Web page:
Branding Agropur

As the dairy co-op celebrates 80 years, it's focusing on marketing to drive its expanding portfolio.

This story originally appeared in the Summer 2018 issue of strategy.

Dairy is a complicated industry, managed by third-party bodies (such as the Dairy Farmers of Canada and the Dairy West coalition), sold through multinational CPGs (like Kraft, Saputo and Danone), and often making headlines for its regulatory hurdles and complex supply chain management processes.

But on the eve of its 80th anniversary, Granby, Que.-based Agropur, one of Canada’s largest and oldest dairy co-ops, is putting marketing at the forefront in the hopes of unlocking future stability and growth.

Amid turbulent trade talks – which could put a damper on milk producers’ outputs – and cutthroat competition from brands feverishly launching new yogurt and milk products, the co-op has turned its branding away from simply having logos on packaging and a corporate website housing its 21 brands. Working with Lg2, which handles the company’s brand work (save for Iögo, led by Montreal’s Alfred), Agropur has been putting its Canadian roots front-and-centre.

In a 2017 push, the brand rolled out a 60-second spot highlighting Canadian farmers, all fist-bumping (to the sound of cash registers) and showing local support for Agropur products. A more recent 2018 animated campaign shows how buying from the co-op helps build the local economy. The media buy was handled by Touché, which manages all Agropur brands (except for Iögo and Olympic, both handled by Bloom).

The decision to highlight the farmers stems from insights that Canadians want to support a different kind of business model for their food purchases (co-ops, for example, redistribute profits to members), says Jean-François Couture, VP marketing, who joined the dairy co-op in 2016.

“It’s in line with the new sharing economy,” Couture points out. “We know that model is valued by consumers, but they aren’t aware that Agropur is a co-op.”

While the campaign’s sales figures haven’t been announced Agropur’s brand awareness has increased 250% and participating lines (Natrel, Oka and Iögo) all received a sales bump following the initial run, Couture says.

It’s this kind of marketing success that the dairy co-op hopes to replicate as it builds out Agropur’s masterbrand and big drivers Natrel, Iögo and Oka, he adds. The company has risen and fallen, and risen again, through years of experimenting with product innovation and unconventional-for-the-category marketing.

Formed in 1938, the Agropur Co-op, like many of its time, was the result of economic difficulties. Amid financial fallout from the Great Depression, 87 Granby area farmers banded together to stave off the devastating effects of the economic downturn. The primary purpose of the co-op was to provide feed, seed and fertilizer at a reasonable price, as well as to organize sale of livestock.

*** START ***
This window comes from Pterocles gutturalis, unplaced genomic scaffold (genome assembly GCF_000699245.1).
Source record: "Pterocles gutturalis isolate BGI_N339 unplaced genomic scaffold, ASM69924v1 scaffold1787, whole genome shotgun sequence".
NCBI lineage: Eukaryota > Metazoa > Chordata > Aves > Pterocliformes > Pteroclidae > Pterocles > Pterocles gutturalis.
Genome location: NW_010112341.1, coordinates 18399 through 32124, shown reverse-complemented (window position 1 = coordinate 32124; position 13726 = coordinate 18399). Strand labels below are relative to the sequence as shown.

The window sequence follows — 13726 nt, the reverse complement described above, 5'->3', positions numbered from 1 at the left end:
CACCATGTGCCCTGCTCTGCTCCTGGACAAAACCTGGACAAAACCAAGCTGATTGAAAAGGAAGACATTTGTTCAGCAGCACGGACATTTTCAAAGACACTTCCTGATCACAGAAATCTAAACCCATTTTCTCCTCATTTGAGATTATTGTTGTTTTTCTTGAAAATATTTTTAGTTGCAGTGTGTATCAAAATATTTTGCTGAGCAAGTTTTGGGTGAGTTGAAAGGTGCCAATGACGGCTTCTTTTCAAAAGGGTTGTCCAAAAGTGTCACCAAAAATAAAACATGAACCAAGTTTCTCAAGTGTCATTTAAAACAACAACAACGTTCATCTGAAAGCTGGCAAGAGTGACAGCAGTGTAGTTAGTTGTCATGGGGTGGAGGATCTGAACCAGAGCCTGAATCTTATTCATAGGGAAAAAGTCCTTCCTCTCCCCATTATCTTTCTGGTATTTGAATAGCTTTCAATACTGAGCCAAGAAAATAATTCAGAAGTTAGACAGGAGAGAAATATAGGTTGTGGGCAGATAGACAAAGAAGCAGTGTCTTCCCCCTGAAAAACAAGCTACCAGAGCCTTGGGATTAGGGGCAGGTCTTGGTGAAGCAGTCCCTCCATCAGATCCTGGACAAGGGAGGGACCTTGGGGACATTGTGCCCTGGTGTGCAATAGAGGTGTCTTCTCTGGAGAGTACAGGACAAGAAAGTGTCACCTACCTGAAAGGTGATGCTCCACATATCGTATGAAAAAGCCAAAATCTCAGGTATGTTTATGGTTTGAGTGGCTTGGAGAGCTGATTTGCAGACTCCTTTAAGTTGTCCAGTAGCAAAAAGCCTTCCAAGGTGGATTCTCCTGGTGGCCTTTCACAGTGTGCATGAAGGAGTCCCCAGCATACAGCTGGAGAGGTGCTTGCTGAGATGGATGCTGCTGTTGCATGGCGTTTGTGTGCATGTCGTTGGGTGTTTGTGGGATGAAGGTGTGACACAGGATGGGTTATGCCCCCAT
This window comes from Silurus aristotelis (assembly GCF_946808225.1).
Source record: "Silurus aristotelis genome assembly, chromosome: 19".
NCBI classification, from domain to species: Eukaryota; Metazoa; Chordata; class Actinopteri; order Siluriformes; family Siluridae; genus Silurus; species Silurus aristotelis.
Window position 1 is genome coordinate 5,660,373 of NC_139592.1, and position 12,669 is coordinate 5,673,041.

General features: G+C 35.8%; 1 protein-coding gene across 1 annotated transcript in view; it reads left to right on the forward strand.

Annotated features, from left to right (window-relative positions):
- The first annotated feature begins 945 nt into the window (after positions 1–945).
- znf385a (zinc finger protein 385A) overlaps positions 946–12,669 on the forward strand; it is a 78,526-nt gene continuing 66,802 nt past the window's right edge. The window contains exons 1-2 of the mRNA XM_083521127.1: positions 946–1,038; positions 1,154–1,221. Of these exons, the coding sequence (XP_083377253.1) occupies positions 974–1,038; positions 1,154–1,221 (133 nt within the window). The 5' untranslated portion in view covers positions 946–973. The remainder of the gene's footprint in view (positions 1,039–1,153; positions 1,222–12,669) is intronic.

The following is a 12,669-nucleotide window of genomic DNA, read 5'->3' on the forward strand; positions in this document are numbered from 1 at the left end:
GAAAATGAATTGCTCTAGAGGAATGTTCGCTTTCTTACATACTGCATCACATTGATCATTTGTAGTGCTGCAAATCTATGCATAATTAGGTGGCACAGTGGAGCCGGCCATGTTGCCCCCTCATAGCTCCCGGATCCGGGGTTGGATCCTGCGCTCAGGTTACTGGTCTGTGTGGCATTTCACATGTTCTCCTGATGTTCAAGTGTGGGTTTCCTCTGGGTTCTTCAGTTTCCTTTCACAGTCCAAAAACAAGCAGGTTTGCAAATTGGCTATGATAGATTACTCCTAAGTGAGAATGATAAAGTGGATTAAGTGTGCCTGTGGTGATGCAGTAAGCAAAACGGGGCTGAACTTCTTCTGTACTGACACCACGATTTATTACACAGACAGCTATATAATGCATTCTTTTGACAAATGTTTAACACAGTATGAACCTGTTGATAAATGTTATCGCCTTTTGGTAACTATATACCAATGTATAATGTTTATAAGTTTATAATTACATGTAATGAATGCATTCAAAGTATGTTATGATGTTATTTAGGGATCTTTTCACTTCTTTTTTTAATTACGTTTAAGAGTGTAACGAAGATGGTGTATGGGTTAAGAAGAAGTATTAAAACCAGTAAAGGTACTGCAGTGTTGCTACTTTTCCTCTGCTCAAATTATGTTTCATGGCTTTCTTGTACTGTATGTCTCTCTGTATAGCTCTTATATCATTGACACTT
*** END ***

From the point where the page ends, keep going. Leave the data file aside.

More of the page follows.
Then, in the 1940s – with the economy on-the-up – Agropur began focusing on processing milk produced by its members.

Unlike other co-ops of the time, Agropur had an eye towards expansion, declaring the organization would “know no borders.” It went beyond Granby farmers to the rest of Quebec to attract new members, growing to more than 1,000 by 1950. Being the province’s only dairy co-op of that scale, the company was able to secure a contract with Kraft, supplying cheese and other dairy products to the food giant.

With the purchase of a fluid milk company and a licensing agreement with France-based yogurt brand Yoplait in 1971, Agropur got onto grocery shelves in a significant way.

In 1978, it dipped its toes into fine cheeses (which it would later fully commit to with the purchase of Oka in 1981). The goal, then-president Reynald Charest told the Montreal Gazette, was to diversify its product offering to encourage growth.

These new products were a gamble for the company: milk was (and remains) a high-volume, but low-profit product, while yogurt (though growing in popularity) wasn’t a staple of Canadians’ diets at the time. Despite trepidations around breaking into new categories, business began to boom – thanks in no small part to changing consumer tastes. By 1985 the company’s dairy milk alone was pulling in $300 million in sales almost exclusively from Quebec.

Product diversification would shape Agropur’s biggest marketing strategy for the next few decades. In the early ‘80s, it released a number of new innovations – such as longer-lasting creams, drinkable yogurts, and even milk-based savoury sauces – all with the goal of creating new consumer demand.